Access to Consumer Bankruptcy

24 Pages Posted: 30 Jun 2018 Last revised: 8 Nov 2018

See all articles by Pamela Foohey

Pamela Foohey

Yeshiva University - Benjamin N. Cardozo School of Law

Date Written: June 14, 2018


This essay examines the state of access to justice in the context of consumer bankruptcy from two vantage points: (1) how people decide that their money problems are legal problems addressable by filing bankruptcy; and (2) the barriers people face in using the consumer bankruptcy system. To shed new light on how people decide to use bankruptcy to address their financial troubles, I analyze a sample of narratives accompanying consumers' complaints about financial products and services submitted to the Consumer Financial Protection Bureau. I also chronicle the evolution of research regarding consumer bankruptcy’s “local legal culture,” systemic racial bias, and the link between attorneys’ fees and bankruptcy chapter choice. The essay ends by outlining key questions for future research about how individuals translate their financial problems to legal problems addressable by filing bankruptcy, and by calling on bankruptcy attorneys, judges, and trustees to ensure that the system itself does not compound the financial problems people face outside of bankruptcy.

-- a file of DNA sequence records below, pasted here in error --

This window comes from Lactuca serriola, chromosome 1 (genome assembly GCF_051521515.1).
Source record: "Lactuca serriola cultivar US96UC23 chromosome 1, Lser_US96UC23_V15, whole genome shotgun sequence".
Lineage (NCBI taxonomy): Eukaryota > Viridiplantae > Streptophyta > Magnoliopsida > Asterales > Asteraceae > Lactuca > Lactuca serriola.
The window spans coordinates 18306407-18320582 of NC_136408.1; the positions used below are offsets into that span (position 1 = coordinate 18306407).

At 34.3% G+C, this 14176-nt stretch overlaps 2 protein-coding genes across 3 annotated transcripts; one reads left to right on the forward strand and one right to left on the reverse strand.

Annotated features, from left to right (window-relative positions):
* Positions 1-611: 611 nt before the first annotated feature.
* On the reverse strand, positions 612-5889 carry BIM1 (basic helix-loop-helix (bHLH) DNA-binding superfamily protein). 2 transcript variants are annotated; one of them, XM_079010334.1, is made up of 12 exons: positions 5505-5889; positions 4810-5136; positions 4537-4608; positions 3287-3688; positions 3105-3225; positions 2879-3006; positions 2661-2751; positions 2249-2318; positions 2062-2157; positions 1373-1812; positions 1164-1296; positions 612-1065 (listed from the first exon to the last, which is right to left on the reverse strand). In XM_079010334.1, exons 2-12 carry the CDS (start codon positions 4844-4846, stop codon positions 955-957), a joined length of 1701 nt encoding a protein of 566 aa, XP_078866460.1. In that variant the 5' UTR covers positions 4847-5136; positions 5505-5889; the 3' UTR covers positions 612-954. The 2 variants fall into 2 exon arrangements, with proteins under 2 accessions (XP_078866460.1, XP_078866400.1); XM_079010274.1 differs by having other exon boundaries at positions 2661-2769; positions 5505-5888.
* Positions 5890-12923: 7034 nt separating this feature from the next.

Keywords: Consumer Bankruptcy, Access To Justice, Consumer Credit, Debt, CFPB, Consumer Complaints, Attorneys' Fees, Debt Collection, Consumer Law, Consumer Protection

JEL Classification: D10, K35, K36

Suggested Citation

Foohey, Pamela, Access to Consumer Bankruptcy (June 14, 2018). 34 Emory Bankruptcy Developments Journal 341 (2018), Indiana Legal Studies Research Paper No. 405, Available at SSRN:

Pamela Foohey (Contact Author)

Yeshiva University - Benjamin N. Cardozo School of Law

55 Fifth Ave.
New York, NY 10003
United States

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